The Ministry of Truth is Coming
Memory holes, thought crime, and internet censorship
|Meltem Demirors||Dec 10, 2020||8||3|
Since the advent of the republic, governments have tightly controlled money and financial services. In a world where material wealth dictated status, surveilling, regulating, and censoring financial flows was the preferred way to maintain control and order.
In today’s world, material wealth is no longer the only substance that defines status. Information is power. Ideology is power. Narrative is power. The internet has created a new medium where anyone and everyone can create narratives and through these narratives, status. And that threatens the fragile control that nation states have spent trillions of dollars on guns and steel to ensure they maintain control.
Today, financial services regulation is comprised of an alphabet soup of agencies and regulators that oversee various aspects of the global financial system. There is no alphabet soup of agencies that regulates information… yet. But rest assured, fellow citizen, it is coming.
Two Plus Two is Five
Many of you will recognize the Ministry of Truth as one of several ministries tasked with administration of duties in Oceania, the dystopian setting for Orwell’s 1984. In Orwell’s world, the Ministry of Truth is tasked with propaganda, and serves the opposite of its stated purpose. It is responsible for the necessary falsification of historical events - the re-writing of history - and is the arbiter of what constitutes “truth” in Oceania. Whatever evidence does not suit the latest version of reality is disposed of down a "memory hole" to be incinerated, erased from consciousness forever and ever.
But, did you know that the Ministry of Truth is in fact an agency that exists in many modern nation states under somewhat different names? The Ministry of Information existed in the UK during both the first and second world war, where it focused on monitoring public sentiment and creating and distributing propaganda to support the war effort and the government’s policies. Fun fact - the MOI famously created the slogan “keep calm and carry on.”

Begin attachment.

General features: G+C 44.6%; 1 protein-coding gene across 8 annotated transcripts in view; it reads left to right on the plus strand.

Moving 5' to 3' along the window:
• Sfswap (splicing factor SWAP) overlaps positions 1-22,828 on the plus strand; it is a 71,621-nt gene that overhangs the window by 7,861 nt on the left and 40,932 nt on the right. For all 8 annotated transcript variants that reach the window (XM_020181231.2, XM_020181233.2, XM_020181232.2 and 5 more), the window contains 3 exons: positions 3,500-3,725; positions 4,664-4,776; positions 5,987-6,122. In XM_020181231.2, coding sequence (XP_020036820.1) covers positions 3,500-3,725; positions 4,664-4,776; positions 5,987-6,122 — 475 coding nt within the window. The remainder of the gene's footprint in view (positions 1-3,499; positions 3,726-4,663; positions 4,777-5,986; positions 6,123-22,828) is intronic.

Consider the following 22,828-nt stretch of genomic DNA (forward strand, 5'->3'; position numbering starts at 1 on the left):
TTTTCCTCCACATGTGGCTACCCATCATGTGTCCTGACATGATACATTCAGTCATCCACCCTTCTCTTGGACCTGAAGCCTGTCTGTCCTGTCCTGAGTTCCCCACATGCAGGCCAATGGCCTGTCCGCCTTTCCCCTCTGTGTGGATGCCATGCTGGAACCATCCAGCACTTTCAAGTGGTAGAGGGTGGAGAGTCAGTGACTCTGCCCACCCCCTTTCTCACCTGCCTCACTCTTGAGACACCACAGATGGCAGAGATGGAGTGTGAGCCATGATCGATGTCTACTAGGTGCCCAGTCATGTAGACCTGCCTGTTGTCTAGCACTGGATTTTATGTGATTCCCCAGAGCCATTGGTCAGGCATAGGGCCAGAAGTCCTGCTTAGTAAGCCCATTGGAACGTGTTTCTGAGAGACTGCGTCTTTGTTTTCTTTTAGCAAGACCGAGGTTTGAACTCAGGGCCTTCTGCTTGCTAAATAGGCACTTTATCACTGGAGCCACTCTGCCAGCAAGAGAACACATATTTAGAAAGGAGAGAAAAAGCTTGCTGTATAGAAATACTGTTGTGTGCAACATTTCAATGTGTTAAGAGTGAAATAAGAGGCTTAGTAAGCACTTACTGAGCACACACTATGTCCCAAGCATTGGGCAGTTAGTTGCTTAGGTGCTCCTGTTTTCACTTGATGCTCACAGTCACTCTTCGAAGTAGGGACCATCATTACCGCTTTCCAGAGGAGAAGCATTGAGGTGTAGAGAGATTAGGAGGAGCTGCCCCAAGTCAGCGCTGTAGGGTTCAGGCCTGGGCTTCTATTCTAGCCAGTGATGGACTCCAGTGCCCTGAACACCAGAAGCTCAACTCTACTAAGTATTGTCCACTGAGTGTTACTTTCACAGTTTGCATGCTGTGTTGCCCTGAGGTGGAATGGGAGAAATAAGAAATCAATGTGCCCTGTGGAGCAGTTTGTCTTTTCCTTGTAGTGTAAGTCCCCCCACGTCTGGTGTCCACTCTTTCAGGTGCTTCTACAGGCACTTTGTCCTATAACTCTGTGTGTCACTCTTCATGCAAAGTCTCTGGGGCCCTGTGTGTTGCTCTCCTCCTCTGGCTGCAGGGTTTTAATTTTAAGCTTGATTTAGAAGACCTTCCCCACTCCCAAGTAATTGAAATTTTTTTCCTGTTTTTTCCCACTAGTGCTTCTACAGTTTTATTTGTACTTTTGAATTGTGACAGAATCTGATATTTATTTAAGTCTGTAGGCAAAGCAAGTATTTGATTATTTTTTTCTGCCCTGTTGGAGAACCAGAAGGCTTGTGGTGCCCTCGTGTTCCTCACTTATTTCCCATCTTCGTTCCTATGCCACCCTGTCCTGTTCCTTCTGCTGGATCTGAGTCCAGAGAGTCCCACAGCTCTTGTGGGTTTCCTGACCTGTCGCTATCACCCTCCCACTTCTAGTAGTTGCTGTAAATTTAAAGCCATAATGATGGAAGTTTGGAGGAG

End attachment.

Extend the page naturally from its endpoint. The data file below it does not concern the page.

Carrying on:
Many countries today have ministries responsible for preserving, editing, and archiving history, distributing that history via the school system, and serving as a source of “truth” when it comes to constructing a national identity. In many instances, these ministries are also tasked with stamping out un-truths or falsehoods that are damaging to public morale. It will not surprise you that most such explicitly named agencies are located in authoritarian states. But you would be foolish to believe the Ministry of Truth doesn’t operate in Western Democracies. It just hides under a different veil.
Think about what we’ve experienced over the last nine months. While there has never really been a single version of the truth, the impact of a global pandemic coupled with an explosion of online communities has resulted in thousands of splintered views of truth, which are propagated across space and time at unprecedented speed via social media. How do you know what the truth is in a world where truth is on trial?
Censorship is Coming
In a world with no modern, well-organized intelligence organization, no rapid long-distance communications, no surveillance cameras, no massive sets of information about individuals, abberations in the perception of truth were tolerable to the status quo. There have long been communities who have selected a different reality and a different truth, and have sheltered themselves from technology and other forces that might shatter their meticulously constructed world. Likewise, because their impact on default reality was so minimal, these communities have long been ignored, since their impact on society at large was negligible.